A lot of mysterios stories are hidden behind
rebase command, and from the start it seems to be a tricky part of git work flow. The truth is that everything becomes clear once you have a full picture in front of you. Here I’m trying to summarize
rebase command usage in one example of typical (not necessarily the best one) flow.
Step 1: create a feature branch
Assuming you’re on a
master branch of repository, create a feature branch:
$ git checkout master $ git checkout -b feature-x
Step 2: write the code
Now feel free to do your work. Write the code. Commit as many times as you need or want.
Just one little change to your usual workflow: in order to make your
rebase procedure easier (for you), mark your first commit with
r (where “r” stands for “reword”) and all subsequent commits with
s (stands for “squash”). Don’t ask questions yet, you’ll see in a minute. Let’s imagine you did the following:
$ echo "c1" > test # some work done here $ git commit -am "r: first commit" $ echo "c2" >> test # more work done here $ git commit -am "s: second commit" $ echo "c3" >> test # some final changes are commited in here $ git commit -am "s: third commit"
-am is not a good practice, it is used here just for demonstration.
Step 3: it’s time to rebase
feature-x branch has three commits and you’ve decided that it’s time to present team a pull request. Your history looks like this:
$ git log master..feature-x --oneline 83c9a8a s: third commit cfafc3d s: second commit ad79f34 r: first commit
But what you really want to is to present one commit instead of bunch of dummy “work in progress” commits. This procedure is called squashing: you want to squash three commits into one. In order to do that it’s time for rebase with following command:
git rebase -i HEAD~N where
N is a number of commits you’ve made:
$ git rebase -i HEAD~3
Hint: if you are lazy to count or you have many of commits to rebase, you can ask git to count for you:
$ git log master..feature-x --oneline | wc -l 3
Ok, with rebase command you’ll enter interactive rebase, which looks something like this:
pick ad79f34 r: first commit pick cfafc3d s: second commit pick 83c9a8a s: third commit # Rebase 4d7fa87..83c9a8a onto 4d7fa87 # # Commands: # p, pick = use commit # r, reword = use commit, but edit the commit message # e, edit = use commit, but stop for amending # s, squash = use commit, but meld into previous commit # f, fixup = like "squash", but discard this commit's log message # x, exec = run command (the rest of the line) using shell # # These lines can be re-ordered; they are executed from top to bottom. # # If you remove a line here THAT COMMIT WILL BE LOST. # However, if you remove everything, the rebase will be aborted. # # Note that empty commits are commented out
pick command with
reword and all subsequent commits with
squash. Do you remember we’ve marked commits with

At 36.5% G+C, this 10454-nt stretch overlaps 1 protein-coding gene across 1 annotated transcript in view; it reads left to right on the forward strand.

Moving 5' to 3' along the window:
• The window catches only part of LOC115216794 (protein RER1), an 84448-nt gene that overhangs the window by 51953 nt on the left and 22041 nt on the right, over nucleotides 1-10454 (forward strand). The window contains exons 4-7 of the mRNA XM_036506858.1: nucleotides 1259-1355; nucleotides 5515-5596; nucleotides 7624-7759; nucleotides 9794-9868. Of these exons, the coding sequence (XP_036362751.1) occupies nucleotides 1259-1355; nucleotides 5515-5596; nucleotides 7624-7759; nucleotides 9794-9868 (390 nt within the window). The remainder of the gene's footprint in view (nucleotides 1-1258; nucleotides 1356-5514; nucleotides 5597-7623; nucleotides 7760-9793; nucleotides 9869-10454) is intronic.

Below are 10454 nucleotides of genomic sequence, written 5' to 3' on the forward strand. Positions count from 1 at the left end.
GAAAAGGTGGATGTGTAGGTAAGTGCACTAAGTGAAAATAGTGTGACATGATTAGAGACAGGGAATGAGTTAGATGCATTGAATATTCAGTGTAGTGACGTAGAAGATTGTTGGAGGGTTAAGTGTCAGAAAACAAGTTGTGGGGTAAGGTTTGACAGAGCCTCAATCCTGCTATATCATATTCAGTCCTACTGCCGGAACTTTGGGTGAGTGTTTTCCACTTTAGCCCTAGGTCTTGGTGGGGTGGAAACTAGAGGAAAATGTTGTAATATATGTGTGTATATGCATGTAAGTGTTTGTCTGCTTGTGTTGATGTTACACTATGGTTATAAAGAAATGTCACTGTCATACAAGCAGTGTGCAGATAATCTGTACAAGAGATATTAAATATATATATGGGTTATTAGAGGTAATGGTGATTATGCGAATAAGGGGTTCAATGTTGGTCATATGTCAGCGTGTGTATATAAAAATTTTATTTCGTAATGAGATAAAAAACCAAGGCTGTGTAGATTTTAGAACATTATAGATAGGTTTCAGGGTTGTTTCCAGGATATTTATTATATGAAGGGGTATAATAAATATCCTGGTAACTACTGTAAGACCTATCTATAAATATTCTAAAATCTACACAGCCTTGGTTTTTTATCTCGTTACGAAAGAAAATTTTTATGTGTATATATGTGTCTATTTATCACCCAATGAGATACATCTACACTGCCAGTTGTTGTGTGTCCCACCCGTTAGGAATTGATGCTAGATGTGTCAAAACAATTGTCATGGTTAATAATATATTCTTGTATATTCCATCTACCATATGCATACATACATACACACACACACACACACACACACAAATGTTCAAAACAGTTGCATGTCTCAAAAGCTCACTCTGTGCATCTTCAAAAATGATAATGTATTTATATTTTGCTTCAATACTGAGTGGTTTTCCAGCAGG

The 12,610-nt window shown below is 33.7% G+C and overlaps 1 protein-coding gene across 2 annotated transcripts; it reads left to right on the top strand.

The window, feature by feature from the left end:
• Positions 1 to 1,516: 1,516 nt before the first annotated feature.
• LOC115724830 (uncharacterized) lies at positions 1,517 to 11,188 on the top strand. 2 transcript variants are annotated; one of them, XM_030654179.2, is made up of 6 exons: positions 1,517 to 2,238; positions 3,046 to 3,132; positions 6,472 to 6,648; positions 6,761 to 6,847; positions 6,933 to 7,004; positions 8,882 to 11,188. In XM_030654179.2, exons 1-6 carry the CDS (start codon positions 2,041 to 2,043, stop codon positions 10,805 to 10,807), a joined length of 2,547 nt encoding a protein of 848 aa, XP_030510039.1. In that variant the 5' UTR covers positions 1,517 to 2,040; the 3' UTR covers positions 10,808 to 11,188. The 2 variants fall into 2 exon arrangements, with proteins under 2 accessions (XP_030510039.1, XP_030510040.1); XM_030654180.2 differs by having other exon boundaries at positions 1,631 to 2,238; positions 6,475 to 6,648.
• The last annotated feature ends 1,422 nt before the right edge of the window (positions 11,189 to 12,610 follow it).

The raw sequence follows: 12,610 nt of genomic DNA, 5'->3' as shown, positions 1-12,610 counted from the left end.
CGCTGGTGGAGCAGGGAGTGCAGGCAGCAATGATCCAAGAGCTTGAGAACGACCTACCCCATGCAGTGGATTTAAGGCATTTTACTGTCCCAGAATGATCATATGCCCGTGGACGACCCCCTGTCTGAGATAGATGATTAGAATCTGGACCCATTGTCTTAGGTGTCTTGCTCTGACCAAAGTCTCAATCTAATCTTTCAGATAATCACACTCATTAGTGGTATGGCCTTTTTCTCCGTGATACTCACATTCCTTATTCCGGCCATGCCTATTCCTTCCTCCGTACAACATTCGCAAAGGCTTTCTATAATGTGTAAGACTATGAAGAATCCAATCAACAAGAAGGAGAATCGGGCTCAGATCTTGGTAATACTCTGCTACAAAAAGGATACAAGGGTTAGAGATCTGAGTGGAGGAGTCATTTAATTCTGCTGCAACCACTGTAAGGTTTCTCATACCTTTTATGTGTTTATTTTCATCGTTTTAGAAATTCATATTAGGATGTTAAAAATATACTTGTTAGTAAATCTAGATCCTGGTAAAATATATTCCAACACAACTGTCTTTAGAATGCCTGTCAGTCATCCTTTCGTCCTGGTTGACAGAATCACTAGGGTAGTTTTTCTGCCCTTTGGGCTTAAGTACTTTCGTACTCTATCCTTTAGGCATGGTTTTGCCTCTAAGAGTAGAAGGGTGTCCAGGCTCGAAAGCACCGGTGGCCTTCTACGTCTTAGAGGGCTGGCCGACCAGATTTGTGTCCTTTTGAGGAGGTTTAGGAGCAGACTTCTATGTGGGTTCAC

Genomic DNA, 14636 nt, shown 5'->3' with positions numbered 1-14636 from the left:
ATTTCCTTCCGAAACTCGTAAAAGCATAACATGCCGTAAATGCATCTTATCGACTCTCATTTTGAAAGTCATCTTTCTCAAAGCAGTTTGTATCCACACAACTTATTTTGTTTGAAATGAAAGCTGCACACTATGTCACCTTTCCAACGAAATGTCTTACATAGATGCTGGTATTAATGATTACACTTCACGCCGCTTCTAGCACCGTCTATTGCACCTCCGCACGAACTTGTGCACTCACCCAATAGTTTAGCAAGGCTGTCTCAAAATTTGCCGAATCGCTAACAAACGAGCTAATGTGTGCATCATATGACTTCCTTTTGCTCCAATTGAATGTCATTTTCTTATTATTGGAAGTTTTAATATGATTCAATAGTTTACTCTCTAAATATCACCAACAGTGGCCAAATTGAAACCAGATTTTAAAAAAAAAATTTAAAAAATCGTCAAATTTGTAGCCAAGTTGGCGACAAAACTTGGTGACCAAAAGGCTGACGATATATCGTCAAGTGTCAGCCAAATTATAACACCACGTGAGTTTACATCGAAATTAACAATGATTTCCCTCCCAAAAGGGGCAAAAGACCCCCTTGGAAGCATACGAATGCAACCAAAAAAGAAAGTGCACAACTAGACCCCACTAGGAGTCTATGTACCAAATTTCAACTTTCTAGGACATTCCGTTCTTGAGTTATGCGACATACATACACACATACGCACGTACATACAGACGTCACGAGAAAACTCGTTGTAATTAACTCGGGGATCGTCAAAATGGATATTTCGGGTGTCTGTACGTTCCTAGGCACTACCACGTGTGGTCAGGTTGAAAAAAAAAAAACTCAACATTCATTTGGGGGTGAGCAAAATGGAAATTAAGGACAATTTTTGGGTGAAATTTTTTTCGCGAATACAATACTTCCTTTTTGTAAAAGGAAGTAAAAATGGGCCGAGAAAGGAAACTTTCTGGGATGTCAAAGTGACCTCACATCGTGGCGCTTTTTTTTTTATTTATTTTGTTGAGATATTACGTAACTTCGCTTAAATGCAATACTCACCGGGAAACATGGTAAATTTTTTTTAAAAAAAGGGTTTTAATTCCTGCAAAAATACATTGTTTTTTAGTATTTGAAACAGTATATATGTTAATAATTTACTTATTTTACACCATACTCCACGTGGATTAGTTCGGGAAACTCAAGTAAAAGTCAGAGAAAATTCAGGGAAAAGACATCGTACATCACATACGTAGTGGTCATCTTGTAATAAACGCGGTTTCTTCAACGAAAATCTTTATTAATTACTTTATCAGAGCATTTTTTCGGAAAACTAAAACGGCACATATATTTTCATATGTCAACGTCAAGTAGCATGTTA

s? That was optional, in fact, just for you to remembers what you want to squash and what to leave. Do not touch commit messages for now, you’ll be able to do that in a moment.
r ad79f34 r: first commit s cfafc3d s: second commit s 83c9a8a s: third commit # Rebase 4d7fa87..83c9a8a onto 4d7fa87
Now save the changes, you’ll jump into “reword” for first commit. Modify your message now, if you want. Save the changes, you’ll jump into final commit message editor:
This is a combination of 3 commits. # The first commit's message is: This commit message is final. # This is the 2nd commit message: s: second commit # This is the 3rd commit message: s: third commit # Please enter the commit message for your changes.
Feel free to change this final message as you wish. Finally save the changes.
1 file changed, 3 insertions(+) create mode 100644 test Successfully rebased and updated refs/heads/feature-x.
Optional step 4: rebasing on top of latest master
You did that. Now you branch has all changes in one commit and that’s definitely for good. But it is highly possible that while you’re working on your
feature-x one has made something useful on
master branch and you need to update your branch to match latest changes. Tricky part in this is to put your commit on top of latest changes to keep history clean. In fact, you need to merge changes from
feature-x. But what if we just take last commit on
master and put your changes on top of that last commit?
$ git checkout master $ git pull Already up-to-date. $ git checkout feature-x $ git rebase master First, rewinding head to replay your work on top of it... Applying: This commit message is final.
That’s it! Now you have your latest
master branch in your
feature-x branch and your changes on top of latest
Optional step 5: changing commit timestamp
One thing can make you unhappy about: if you melt all commits into first one you’ll have one commit in history and its timestamp is equal to first commit timestamp. Imagine it took you 3 days to finish work, after which you squashed everything into one commit, in this case you can wish to change timestamp to reflect reality, it can be done easily:
$ git commit --amend --date=""
date="" in here means you want latest commit to take current date as timestamp.
Optional step 6: pushing changes to remote
Push your changes to remote side, go and create a nice pull request now!
$ git push origin feature-x
Remember, that using rebase you change history, that is why if you branch is present on remote side, git can refuse to accept your changes. Force can help you.
$ git push -f
Use rebase wisely and carefuly. Remember that if someone else is working with you in your branch (or have a copy fetched) you should consider avoid using rebase until all the work is done in branch.